Yesterday the BBC published an online article entitled Why speaking English can make you poor. Essentially the research reports that speaking English causes poverty because the language dissociates present and future tense… and that as a result a person doesn’t plan for the their future self because they see them as a different person.
I was pointed to the article by a mathematician friend who was annoyed that the research (which I freely admit I haven’t read) implies causation when it’s hard to see how correlation could have been ruled out. Prof. Chen, a behavioural economist at Yale, says he believes he has controlled for cultural differences etc.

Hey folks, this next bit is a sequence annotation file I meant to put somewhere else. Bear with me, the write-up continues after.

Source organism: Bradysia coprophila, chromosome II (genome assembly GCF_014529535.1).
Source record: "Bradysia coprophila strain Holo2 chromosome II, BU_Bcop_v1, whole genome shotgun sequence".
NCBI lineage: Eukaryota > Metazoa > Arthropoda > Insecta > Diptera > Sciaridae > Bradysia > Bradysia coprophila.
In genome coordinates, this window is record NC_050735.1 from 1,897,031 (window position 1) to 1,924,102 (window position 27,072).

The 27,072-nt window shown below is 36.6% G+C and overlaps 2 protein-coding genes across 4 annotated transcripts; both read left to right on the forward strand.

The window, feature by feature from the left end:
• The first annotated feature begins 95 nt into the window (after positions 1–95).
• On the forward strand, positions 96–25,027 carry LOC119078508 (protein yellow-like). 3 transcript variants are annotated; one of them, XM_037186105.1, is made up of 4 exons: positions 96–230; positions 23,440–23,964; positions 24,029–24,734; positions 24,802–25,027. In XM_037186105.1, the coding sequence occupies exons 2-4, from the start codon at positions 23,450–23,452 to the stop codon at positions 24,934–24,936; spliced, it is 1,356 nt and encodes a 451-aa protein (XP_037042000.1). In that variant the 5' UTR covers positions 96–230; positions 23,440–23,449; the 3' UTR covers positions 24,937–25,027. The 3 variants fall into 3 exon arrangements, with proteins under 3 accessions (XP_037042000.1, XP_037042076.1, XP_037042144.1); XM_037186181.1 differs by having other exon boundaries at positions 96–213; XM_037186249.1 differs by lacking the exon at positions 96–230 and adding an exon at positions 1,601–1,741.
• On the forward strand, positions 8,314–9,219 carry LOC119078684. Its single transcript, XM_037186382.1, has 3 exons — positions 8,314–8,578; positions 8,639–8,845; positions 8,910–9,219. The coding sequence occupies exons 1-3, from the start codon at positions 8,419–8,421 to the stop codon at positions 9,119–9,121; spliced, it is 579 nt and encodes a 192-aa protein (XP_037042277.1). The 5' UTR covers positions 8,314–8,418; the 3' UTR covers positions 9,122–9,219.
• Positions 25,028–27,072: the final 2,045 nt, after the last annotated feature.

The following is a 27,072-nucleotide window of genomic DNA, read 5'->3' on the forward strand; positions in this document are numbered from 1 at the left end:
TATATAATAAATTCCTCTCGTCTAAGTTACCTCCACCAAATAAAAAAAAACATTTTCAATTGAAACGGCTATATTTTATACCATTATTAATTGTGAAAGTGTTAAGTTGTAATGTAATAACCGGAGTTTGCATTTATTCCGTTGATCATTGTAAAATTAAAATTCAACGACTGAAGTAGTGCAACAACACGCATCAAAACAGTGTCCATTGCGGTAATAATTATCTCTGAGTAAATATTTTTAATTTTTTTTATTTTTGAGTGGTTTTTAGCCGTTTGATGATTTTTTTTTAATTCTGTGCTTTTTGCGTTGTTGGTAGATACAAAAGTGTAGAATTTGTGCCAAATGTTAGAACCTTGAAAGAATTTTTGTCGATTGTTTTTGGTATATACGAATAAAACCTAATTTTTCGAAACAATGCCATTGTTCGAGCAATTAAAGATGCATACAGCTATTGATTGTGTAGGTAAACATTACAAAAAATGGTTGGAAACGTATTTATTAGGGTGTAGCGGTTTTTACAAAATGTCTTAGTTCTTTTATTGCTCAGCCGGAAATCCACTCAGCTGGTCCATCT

My point isn’t whether, in this case, causation really exists – maybe it does. But I don’t think everyone will read articles like this with as healthy a scepticism as me or my mathematical friend. The media are motivated by sensational headlines, not necessarily balanced truth. But we, the public, reward their choices – right now, this provocative headline is at the top of the ‘Shared’ BBC page list and sixth on the ‘Read’ list.
So… Does the responsibility lie with the media to present a balanced view? Or with schools to teach children why they should read any statistical analysis with caution? Or with the statistical community at large to teach everyone?
If you really hate someone, teach them to distinguish between correlation and causation. They’ll never manage to read a whole newspaper again without pointing out to you some potentially dodgy research.
Some more stuff to read: